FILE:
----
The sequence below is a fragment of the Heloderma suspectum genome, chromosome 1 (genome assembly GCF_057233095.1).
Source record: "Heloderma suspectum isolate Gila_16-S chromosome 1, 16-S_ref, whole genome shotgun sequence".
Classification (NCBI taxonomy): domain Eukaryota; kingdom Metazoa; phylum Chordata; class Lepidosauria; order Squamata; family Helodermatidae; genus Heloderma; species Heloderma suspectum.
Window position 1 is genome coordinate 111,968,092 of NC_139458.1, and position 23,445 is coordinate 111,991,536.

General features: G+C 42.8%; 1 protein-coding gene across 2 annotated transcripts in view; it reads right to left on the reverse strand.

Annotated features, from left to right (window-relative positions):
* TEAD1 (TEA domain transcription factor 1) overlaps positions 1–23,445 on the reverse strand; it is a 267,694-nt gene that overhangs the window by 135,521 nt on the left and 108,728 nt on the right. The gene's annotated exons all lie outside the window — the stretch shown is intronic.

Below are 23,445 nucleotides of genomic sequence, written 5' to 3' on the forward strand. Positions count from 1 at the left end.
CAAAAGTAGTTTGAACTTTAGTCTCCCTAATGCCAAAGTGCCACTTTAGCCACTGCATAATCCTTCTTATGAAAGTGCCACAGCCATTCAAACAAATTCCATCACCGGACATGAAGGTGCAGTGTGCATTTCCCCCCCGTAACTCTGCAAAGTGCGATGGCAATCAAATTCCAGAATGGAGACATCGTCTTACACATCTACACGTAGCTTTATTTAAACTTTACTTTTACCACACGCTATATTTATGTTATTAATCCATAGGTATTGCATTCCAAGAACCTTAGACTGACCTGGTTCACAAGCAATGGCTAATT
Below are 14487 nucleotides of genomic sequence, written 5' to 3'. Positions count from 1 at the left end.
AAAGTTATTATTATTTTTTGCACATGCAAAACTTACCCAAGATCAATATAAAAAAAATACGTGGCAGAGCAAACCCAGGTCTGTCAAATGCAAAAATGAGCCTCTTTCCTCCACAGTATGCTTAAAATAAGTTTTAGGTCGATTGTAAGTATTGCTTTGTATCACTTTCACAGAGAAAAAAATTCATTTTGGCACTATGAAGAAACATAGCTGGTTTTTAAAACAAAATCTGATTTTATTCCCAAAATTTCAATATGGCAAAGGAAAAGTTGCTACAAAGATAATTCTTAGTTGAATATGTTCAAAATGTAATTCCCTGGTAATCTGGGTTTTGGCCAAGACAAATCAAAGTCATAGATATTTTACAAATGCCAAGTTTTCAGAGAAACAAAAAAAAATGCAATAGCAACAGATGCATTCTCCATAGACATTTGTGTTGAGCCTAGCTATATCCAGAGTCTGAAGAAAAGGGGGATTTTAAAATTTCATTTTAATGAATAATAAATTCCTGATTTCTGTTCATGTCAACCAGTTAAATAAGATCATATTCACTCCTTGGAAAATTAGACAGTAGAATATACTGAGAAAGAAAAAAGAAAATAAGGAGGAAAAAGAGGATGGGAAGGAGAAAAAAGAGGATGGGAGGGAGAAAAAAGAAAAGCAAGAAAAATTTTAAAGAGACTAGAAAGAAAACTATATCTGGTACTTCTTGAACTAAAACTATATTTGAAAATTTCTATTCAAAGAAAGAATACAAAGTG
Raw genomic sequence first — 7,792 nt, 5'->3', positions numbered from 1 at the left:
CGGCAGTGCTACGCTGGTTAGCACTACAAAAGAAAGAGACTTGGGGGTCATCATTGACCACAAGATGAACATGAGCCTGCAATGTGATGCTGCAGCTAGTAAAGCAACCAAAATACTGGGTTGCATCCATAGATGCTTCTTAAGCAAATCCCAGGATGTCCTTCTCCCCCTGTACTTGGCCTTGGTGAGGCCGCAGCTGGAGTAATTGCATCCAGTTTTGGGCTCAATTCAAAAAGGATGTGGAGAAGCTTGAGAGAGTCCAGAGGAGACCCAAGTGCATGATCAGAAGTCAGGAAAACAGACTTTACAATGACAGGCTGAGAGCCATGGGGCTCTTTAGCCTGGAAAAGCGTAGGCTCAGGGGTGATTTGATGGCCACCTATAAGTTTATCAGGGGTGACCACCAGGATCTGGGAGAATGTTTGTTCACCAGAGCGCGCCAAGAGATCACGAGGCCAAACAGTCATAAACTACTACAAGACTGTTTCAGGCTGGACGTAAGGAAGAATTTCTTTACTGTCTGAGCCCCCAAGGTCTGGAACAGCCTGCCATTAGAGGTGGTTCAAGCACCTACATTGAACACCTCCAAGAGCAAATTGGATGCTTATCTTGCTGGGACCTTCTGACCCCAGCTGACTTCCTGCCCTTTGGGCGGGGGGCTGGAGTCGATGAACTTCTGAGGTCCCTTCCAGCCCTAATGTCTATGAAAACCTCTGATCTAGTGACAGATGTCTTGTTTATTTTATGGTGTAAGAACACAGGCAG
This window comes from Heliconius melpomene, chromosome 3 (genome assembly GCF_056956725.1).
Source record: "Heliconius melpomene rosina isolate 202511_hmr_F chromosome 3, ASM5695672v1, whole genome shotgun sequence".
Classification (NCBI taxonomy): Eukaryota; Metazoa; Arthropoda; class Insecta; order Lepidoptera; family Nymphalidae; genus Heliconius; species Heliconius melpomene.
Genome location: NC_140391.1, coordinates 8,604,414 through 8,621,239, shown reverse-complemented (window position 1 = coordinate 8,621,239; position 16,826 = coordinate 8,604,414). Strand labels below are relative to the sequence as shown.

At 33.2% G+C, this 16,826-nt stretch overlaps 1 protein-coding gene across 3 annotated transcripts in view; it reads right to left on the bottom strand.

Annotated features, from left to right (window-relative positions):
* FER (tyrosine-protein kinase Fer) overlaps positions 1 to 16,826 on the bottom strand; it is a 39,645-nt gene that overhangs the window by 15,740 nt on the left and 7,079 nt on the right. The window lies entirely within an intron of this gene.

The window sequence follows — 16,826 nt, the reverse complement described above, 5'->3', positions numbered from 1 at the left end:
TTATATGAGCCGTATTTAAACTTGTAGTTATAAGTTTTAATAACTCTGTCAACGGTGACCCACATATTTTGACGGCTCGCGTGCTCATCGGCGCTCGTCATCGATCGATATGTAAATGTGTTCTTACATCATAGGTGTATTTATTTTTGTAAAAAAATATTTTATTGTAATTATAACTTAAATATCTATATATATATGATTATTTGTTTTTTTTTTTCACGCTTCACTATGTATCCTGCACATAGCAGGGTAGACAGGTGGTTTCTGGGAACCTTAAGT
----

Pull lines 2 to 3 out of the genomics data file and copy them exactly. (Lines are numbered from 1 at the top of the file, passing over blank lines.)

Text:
Source record: "Heloderma suspectum isolate Gila_16-S chromosome 1, 16-S_ref, whole genome shotgun sequence".
Classification (NCBI taxonomy): domain Eukaryota; kingdom Metazoa; phylum Chordata; class Lepidosauria; order Squamata; family Helodermatidae; genus Heloderma; species Heloderma suspectum.